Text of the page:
An outlier in a dataset is a value that significantly differs from other observations. Such anomalies can arise due to errors in measurement or experimentation, or when the data comes from a population with a long-tailed distribution.

To identify outliers using the quartile method, follow these steps:

**Sort the Data**: Arrange the data points in ascending order. For example, consider the dataset {4, 5, 2, 3, 15, 3, 3, 5}. Sorted, it becomes {2, 3, 3, 3, 4, 5, 5, 15}.**Find the Median (Q2)**: Determine the median, which is the middle value in the sorted dataset. If there’s an even number of data points, average the two middle values. In our example, the median is (3 + 4) / 2 = 3.5.**Find the Upper Quartile (Q3)**: Locate the value at which 25% of the data points are larger. If the dataset size is even, average the two points around the quartile. In the example, Q3 = (5 + 5) / 2 = 5.**Find the Lower Quartile (Q1)**: Identify the value at which 25% of the data points are smaller. If even, average the two points around the quartile. For the example, Q1 = (3 + 3) / 2 = 3.**Calculate the Interquartile Range (IQR)**: Subtract the lower quartile (Q1) from the upper quartile (Q3). In our example, IQR = Q3 – Q1 = 5 – 3 = 2.**Identify Mild Outliers**: Multiply the IQR by 1.5. Add the result to Q3 and subtract it from Q1 to establish the mild outlier boundaries. For the example, 1.5 x 2 = 3. So, Q1 – 3 = 0 and Q3 + 3 = 8. Any value less than 0 or greater than 8 is considered a mild outlier.**Identify Extreme Outliers**: Multiply the IQR by 3 to determine the boundaries for extreme outliers. For the example, 3 x 2 = 6. Thus, Q1 – 6 = -3 and Q3 + 6 = 11. Any value less than -3 or greater than 11 is classified as an extreme outlier.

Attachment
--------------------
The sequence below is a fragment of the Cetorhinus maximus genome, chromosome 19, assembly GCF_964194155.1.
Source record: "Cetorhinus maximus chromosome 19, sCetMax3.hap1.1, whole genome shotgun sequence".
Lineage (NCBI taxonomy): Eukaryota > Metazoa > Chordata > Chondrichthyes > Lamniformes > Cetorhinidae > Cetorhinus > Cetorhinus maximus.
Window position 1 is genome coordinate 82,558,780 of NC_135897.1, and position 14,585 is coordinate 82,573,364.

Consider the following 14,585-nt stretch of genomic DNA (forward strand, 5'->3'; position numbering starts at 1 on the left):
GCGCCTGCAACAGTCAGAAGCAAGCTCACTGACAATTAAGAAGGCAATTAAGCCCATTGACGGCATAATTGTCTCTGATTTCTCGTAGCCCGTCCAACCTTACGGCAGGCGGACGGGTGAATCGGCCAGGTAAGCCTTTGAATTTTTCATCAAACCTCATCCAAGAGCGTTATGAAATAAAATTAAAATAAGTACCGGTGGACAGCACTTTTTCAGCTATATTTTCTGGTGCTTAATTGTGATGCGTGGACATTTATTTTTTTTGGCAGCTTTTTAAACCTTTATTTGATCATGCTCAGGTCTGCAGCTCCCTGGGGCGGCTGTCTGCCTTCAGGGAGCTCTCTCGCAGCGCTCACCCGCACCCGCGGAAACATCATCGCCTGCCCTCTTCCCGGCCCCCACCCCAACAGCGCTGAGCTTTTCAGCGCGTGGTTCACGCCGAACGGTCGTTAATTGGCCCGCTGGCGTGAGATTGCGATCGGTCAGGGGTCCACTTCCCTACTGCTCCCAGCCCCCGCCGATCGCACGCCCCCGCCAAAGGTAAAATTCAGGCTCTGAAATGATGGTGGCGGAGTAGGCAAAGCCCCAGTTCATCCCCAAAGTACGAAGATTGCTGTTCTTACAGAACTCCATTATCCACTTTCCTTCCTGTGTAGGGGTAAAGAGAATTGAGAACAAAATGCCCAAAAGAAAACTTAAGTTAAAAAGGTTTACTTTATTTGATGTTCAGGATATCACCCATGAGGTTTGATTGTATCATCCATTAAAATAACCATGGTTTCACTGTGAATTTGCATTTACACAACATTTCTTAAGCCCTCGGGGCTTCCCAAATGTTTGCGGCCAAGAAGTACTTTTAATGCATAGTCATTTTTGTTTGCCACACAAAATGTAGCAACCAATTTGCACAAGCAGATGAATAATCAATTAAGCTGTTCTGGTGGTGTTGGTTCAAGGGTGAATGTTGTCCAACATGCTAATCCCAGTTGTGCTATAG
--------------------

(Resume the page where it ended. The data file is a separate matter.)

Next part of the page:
In our example dataset, the value 15 qualifies as both a mild and extreme outlier based on these calculations. Identifying and possibly removing outliers from a dataset can help ensure that statistical analyses accurately reflect the characteristics of the sample population.

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